The Convention concerns the prevention and combating of violence against women and domestic violence, being an essential tool in promoting gender equality and equal access for women in all spheres of social, economic, and political life.
The conference was addressed by Marina Chrysoveloni (Deputy Minister of Interior), Fotini Kouvela (Secretary General for Gender Equality), and Maria Giannaki (Secretary General for Transparency and Human Rights), unanimously stressing “their political will and their unreserved support for the creation of those conditions that will contribute catalytically to the entry into force of the Istanbul Convention in our country, marking the transition from theory to practice”.
The five interesting keynote speeches followed, delivered before a – predominantly – female audience of all ages. Theodora Katsivardakou (lawyer, Head of the Social Protection and Advisory Services Directorate of the GSGE) presented the path to the ratification of the Convention by the Greek state – a course of struggles, pressures, and demands that lasted seven years, from the signing of the Convention by our country (2011).
Mika Ioannidou (lawyer, Head of the Greek Delegation of the European Women’s Lobby) and Maria Skaltsa-Karahaliaou (Vice President of the Hellenic Women Lawyers Association) outlined the important role of civil society organizations in the ratification of the Convention.
Iphigenia Kamtsidou (President of the EKDDA, associate professor of constitutional law) referred to the role of the Legislative Committee, stressing that ratification is a “good practice of how social demands are processed and prepared by the administration, leading to legislation”. Finally, Konstantinos Kondylogiannis (legal advisor of the GSGE) spoke about the importance of this particular state law.
After the main presentations, followed interventions, questions, and statements, which reflected both the public’s undiminished interest in the issue and the formation of a framework for a fruitful dialogue, “the conclusions of which are to be taken into account and evaluated in order to integrate them into gender equality policies”, as the General Secretariat for Gender Equality stresses in a press release.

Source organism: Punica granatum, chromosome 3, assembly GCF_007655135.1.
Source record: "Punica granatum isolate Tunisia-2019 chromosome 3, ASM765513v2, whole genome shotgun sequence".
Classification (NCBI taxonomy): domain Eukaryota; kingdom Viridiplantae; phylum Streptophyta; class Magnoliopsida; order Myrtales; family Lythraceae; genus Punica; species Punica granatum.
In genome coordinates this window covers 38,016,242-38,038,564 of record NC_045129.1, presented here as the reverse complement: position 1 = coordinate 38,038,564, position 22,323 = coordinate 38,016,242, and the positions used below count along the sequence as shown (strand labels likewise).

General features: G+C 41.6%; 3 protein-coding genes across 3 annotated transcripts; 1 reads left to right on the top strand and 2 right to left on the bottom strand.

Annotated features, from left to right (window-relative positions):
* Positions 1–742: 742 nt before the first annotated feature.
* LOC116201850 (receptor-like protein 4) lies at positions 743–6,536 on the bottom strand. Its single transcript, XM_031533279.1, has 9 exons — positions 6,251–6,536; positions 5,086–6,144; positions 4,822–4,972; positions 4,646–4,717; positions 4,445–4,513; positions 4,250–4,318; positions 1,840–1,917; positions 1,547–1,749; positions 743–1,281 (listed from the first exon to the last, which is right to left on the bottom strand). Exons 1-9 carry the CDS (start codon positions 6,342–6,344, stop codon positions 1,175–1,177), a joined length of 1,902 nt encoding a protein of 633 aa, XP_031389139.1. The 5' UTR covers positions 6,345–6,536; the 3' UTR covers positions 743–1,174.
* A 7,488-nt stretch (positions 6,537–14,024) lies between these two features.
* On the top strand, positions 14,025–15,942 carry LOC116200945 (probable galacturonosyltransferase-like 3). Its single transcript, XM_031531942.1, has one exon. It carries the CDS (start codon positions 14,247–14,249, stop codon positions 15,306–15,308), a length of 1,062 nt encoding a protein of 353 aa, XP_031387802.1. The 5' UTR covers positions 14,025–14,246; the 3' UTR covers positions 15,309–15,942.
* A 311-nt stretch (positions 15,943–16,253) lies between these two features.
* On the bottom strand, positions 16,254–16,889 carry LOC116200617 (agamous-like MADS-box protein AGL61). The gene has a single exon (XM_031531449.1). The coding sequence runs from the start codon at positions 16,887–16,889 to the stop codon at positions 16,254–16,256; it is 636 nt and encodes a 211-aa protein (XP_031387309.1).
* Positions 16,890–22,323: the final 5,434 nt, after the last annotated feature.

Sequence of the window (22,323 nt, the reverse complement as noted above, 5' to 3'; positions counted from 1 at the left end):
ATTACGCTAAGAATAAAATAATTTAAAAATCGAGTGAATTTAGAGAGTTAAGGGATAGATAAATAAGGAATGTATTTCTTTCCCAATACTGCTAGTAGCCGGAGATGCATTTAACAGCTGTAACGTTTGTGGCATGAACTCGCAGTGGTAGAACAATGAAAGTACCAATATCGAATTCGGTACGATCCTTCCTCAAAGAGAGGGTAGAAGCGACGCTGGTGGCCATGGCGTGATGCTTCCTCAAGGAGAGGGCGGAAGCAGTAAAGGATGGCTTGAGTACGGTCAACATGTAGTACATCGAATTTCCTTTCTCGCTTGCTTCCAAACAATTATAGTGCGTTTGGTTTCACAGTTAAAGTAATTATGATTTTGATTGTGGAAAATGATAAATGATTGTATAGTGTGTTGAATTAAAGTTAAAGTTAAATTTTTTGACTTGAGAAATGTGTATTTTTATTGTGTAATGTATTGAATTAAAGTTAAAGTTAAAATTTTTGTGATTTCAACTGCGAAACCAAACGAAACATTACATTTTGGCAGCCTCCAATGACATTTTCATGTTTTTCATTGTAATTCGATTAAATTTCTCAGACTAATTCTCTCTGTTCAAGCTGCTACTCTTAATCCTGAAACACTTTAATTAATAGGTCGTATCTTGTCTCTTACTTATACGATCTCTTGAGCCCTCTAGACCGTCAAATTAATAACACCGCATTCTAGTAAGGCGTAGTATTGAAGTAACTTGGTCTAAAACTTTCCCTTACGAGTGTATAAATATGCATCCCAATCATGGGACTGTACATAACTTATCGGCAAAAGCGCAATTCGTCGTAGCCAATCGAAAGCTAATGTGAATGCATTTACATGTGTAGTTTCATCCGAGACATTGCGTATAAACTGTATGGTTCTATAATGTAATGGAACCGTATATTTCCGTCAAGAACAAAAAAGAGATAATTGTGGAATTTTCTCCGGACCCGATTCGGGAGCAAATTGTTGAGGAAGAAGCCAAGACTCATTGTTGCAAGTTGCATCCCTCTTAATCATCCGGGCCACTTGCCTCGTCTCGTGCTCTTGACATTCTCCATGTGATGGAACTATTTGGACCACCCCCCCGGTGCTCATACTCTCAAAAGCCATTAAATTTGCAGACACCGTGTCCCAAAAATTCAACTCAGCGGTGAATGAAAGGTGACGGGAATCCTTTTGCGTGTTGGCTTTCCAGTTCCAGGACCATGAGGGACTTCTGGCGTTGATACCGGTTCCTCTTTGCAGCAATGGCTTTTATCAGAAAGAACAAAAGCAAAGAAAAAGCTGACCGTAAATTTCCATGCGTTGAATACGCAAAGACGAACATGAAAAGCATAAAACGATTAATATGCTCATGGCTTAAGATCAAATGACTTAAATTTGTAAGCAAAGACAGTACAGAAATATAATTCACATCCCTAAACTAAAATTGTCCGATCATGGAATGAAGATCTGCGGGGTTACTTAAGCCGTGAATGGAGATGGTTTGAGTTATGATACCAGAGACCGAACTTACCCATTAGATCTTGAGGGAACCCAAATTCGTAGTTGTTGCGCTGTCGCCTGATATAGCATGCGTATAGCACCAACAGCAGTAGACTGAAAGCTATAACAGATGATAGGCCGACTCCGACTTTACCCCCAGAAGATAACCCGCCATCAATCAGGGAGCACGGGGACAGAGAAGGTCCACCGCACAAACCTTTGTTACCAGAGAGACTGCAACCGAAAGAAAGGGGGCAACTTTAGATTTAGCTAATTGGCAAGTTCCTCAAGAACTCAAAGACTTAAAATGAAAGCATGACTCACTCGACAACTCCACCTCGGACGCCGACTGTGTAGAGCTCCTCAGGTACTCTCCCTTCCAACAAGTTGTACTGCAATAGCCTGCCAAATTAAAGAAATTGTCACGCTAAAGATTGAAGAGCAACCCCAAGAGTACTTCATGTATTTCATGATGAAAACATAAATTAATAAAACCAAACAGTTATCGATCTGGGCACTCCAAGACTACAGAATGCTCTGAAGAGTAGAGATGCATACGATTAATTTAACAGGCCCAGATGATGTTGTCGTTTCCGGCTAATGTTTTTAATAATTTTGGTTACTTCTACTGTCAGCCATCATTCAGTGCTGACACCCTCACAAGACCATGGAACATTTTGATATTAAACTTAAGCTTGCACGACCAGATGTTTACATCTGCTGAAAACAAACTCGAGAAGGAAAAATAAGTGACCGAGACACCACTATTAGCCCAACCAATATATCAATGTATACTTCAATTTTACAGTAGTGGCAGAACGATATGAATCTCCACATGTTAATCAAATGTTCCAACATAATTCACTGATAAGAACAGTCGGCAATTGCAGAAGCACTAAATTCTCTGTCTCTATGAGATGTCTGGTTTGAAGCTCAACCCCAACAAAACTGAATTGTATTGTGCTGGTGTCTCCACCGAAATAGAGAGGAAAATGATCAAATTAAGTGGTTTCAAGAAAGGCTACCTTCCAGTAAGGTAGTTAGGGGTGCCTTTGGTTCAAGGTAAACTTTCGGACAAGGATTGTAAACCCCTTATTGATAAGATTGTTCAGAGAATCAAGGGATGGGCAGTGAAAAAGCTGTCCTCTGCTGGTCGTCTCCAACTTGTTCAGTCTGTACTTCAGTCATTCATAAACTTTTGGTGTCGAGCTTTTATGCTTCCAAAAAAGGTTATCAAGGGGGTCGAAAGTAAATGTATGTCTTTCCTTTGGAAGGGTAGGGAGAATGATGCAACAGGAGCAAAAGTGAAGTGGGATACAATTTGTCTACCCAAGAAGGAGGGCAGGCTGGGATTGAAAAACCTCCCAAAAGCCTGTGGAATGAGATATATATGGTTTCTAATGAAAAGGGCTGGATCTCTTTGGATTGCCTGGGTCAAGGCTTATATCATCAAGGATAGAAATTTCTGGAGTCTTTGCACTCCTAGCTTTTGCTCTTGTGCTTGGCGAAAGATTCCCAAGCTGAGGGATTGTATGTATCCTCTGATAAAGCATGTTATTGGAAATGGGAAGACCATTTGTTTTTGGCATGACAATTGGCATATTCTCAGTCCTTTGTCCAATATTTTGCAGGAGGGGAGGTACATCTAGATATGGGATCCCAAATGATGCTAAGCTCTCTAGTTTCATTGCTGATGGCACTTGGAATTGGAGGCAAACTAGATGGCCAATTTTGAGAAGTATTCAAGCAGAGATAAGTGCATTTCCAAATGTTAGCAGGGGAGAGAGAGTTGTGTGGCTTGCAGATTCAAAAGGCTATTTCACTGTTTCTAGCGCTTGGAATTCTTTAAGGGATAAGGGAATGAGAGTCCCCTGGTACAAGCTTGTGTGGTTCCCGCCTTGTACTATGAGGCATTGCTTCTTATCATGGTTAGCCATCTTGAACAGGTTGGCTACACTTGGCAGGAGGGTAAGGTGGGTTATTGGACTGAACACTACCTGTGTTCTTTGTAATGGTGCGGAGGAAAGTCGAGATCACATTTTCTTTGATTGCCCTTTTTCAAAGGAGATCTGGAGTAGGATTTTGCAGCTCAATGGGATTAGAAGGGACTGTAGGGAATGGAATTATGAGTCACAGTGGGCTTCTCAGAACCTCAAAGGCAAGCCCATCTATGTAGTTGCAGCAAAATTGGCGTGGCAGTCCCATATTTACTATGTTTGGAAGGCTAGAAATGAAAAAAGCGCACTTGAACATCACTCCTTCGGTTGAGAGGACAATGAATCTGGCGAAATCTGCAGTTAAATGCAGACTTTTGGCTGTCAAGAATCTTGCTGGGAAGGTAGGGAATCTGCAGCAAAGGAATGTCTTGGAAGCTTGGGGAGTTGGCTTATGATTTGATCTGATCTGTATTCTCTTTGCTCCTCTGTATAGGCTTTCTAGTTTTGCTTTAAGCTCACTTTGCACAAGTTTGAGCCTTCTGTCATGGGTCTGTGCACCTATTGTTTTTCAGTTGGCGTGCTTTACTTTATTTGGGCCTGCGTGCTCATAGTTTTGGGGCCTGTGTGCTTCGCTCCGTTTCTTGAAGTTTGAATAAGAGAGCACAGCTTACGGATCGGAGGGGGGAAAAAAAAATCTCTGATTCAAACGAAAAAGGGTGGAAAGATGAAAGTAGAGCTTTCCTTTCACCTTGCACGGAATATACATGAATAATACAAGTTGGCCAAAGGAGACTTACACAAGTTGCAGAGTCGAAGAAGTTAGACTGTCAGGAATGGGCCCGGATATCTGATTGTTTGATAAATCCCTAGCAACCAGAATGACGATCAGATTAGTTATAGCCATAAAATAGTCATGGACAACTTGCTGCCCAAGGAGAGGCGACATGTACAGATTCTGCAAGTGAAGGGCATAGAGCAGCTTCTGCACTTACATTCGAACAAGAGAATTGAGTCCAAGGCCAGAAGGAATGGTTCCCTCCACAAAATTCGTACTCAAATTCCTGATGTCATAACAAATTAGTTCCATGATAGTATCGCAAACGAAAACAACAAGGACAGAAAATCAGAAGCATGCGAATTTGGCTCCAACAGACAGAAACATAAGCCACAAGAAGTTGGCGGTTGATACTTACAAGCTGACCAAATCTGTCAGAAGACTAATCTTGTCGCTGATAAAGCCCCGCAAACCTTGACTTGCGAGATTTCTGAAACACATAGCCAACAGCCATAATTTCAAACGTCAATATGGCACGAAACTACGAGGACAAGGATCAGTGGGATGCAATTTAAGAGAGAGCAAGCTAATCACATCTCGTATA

The intervention of the Diotima Centre
On behalf of the Diotima Centre, interventions were made by Marina Farmakidi and Maria Apostolaki (lawyers of the Centre’s Legal Service), who brought to the fore unseen issues arising from the daily practice of the legal duties of the team.
Marina Farmakidi referred to the emergence of an informal treaty, particularly during the hearing of interim orders, whereby the chairpersons encourage, sometimes forcibly, spouses with children to “get along”.
“In the context of this attitude, petitioning spouses and their attorneys, in litigating temporary custody, relocation, and no-contact orders involving severe incidents of domestic violence, are confronted with an overtly expressed accusation that they ‘did not save their marriage’ or did not do all they could to appease the abusive spouse, before or after the separation, e.g. in exercising his contact with the children.
“With these procedures, a climate of guilt is created because the ‘family affair’ was taken to court when it could have been resolved ‘in the living room or on the steps of the apartment building when the children were handed over”.
“In any case, this logic assumes that the case could be handled simply, thus relegating the stakes of the dignity, mental and physical integrity of the survivor to oblivion, in the name of preserving the family, the ill-conceived interests of the children and the post-marital, supposedly harmonious relationship of the ex-spouses”.
As Marina Farmacidi stressed, these are “anti-procedural and irregular practices”, which should be eliminated.
On the other hand, Maria Apostolaki expressed the satisfaction of the Diotima Centre “for the regulation established by the Istanbul Convention, under which ‘irregular’ migrant women – survivors of gender-based violence, who complain of such acts – are protected from the ‘return decision’.”
She also referred to the importance of training for police authorities, stressing that: “Despite the improvement in the response to incidents of gender-based violence, in recent years, we still see a relative inertia when it comes to female refugee survivors.”
“They are often treated in the context of a ‘cultural’ relativization of violence, which makes it more difficult to refer them to the authorities. Combined with the lack of adequate interpretation, this makes access generally problematic.